Written By: Sarah Ortiz Benson
I met my husband in the summer of 2004, moved to Hawaii in 2005, and officially became a military spouse upon marrying him in 2007. The past 16 years have taught me lessons that are hard to put into words. Yet while I was running today (exercise is a healthy way to deal with anxiety) words and thoughts just kept circling in my head.
In my 16 years as a military spouse I have moved from Texas to Hawaii, Hawaii to Florida, Florida to DC, DC to Jamaica, Jamaica to Alaska and most recently from Alaska to The Bahamas. 6 moves and 4 islands (Oahu, Jamaica, Kodiak, New Providence) in 16 years…which brings me to my first point:
What comes to mind for you when you hear the term “military spouse?” I have heard the following words used to describe us: resilient, dedicated, supportive, adaptable, flexible, selfless, strong.
We as a world are facing a global pandemic at the moment that is literally changing the world as we know it FOREVER…and then changing it AGAIN…DAILY. This brings me to my second point:
Being a military spouse has prepared me in ways I didn’t know possible for COVID-19. How? Let me count the ways…
The one constant in military life is change. Those in the military never know where they will be next or for how long. Just when orders arrive, or you get verbal confirmation of something your spouse has on the horizon, and just when you start to bank on that and make plans, it changes. This is our reality all of the time. This has prepared me for the uncertainty and constant change surrounding a global pandemic.
Uncertainty of Healthcare
The military screens us from a medical standpoint before they send us overseas or to remote island locations within the USA (OCONUS). However, this screening doesn’t account for what happens once you arrive in a location and develop unforeseen medical needs (a detached retina, placenta previa, dengue fever, just to name a few). I have lived in places with amazing healthcare facilities and have lived in places where I would avoid the hospitals at all costs no matter how sick myself or my family became. This is our reality all of the time. This has prepared me to stay home and not overrun the healthcare system in the face of a global pandemic.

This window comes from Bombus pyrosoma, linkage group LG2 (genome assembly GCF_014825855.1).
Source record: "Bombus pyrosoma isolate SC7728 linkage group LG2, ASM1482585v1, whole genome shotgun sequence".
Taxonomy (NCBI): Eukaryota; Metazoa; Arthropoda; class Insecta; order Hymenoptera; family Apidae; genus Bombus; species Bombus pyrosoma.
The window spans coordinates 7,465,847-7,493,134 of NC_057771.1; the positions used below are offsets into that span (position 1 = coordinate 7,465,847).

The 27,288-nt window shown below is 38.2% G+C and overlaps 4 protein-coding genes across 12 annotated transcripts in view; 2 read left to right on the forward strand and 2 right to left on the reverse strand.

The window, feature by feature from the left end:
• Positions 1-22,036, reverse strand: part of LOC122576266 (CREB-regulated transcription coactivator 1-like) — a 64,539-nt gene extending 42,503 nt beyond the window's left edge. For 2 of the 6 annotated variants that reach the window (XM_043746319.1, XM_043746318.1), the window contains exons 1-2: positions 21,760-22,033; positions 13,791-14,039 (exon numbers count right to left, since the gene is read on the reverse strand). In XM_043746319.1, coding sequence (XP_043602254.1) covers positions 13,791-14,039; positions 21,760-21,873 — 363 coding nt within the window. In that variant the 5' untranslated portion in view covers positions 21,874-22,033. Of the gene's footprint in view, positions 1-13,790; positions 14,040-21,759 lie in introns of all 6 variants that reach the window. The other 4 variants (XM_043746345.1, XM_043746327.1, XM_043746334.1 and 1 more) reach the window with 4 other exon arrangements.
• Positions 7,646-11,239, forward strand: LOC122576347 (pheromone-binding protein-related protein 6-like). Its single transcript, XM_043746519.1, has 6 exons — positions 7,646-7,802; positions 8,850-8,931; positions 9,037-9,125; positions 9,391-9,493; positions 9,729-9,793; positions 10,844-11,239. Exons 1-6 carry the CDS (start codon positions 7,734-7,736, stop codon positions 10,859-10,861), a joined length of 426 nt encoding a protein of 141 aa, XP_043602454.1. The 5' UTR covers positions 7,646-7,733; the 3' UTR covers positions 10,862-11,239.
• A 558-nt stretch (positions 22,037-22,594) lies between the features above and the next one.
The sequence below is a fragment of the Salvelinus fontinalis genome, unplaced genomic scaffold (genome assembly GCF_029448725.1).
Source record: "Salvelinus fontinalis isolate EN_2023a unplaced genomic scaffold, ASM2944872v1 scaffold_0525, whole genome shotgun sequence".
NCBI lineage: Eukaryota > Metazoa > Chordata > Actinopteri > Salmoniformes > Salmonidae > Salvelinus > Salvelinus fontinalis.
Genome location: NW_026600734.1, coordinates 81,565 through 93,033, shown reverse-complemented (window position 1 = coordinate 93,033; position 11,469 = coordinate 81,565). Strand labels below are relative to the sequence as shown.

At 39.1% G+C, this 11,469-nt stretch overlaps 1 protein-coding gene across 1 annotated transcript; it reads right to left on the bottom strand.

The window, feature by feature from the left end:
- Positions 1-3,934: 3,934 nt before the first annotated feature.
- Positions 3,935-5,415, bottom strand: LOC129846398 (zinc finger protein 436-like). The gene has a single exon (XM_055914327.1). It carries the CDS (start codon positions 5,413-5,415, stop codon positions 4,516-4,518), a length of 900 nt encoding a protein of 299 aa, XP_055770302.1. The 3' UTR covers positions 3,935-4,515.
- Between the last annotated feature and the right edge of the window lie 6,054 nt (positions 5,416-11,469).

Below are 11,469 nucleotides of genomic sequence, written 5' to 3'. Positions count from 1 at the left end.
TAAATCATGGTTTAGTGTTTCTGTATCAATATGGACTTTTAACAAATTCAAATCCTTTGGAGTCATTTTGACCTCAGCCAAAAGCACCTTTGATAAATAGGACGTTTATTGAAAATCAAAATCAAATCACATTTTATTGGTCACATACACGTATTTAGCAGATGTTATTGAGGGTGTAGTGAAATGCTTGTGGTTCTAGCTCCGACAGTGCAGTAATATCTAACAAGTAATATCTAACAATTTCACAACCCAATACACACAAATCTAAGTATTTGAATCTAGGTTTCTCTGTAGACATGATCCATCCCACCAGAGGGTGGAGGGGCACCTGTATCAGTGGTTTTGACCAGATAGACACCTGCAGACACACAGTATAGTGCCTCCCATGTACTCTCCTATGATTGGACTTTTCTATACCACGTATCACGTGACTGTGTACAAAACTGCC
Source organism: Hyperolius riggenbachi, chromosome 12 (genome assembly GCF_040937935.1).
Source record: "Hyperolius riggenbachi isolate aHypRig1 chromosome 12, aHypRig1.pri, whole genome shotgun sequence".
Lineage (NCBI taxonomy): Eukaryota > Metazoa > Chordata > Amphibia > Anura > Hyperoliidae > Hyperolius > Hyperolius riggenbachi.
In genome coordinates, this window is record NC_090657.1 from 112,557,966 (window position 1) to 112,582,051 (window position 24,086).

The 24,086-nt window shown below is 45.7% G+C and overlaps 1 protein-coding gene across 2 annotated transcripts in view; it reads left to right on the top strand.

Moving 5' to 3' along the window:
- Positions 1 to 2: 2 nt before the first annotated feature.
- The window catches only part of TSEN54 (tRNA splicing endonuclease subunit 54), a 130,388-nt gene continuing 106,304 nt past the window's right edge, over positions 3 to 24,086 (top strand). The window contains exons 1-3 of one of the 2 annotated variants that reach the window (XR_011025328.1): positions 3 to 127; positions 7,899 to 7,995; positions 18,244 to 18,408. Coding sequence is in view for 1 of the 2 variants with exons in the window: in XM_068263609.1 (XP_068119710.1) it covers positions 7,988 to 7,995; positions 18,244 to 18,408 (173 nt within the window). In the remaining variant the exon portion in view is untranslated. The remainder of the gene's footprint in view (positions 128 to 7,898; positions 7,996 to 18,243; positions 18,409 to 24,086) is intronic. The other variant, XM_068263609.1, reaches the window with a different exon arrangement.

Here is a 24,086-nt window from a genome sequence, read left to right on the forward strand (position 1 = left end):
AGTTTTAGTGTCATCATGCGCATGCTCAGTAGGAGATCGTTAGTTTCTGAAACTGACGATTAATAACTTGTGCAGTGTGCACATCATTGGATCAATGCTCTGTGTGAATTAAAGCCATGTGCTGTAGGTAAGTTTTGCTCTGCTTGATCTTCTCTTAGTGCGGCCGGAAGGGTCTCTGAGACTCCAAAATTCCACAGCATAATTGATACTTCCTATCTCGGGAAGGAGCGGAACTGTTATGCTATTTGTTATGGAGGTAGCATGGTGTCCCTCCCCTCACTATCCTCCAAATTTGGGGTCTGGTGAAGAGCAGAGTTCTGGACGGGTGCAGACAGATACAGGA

One of my husband’s favorite sayings is, “They are called orders for a reason dear, they aren’t giving us a choice.” While I hate when he says this, it is the truth. Our lives are based on orders which are dictated by the government. These include travel orders, PCS (permanent change of station) orders, temporary duty orders, granting of leave (vacation time.) This is our reality all of the time. This has prepared me for the government-imposed orders designed to keep people safe during a global pandemic.
Being Removed from Family/Friends
6 moves, 4 remote islands…since 2005 we have only lived in one place with direct flights home to see family and that is only one side of the family. FaceTime, What’s App and Skype have been part of our world for years. We often can’t afford to take the time off from work or the travel expense to get to things like weddings, funerals, graduations, baby showers, etc. Hence, we miss a lot. This is our reality all of the time. This has prepared me for being removed from family and friends near and far, has prepared me for canceling my child’s birthday party, and for missing important family events in the wake of a global pandemic.
I am not too proud to say I have collected unemployment as a military spouse because I have been forced to move and thus change jobs constantly. This is our reality all of the time. This has prepared me for the possibility of further unemployment due to a global pandemic.
Military spouses get sick of always starting over with our careers and lives so we make changes to mitigate this. I went to nursing school in 2011 despite already having a university education, bachelor’s degree and existing career. Nursing is something you can do everywhere, always, right? Sure, that is until the military moves you internationally and you are not allowed to work in certain countries. We are forced to reinvent ourselves and our careers constantly. This is our reality all of the time. This has prepared me for seeking any job or career possible following a global pandemic.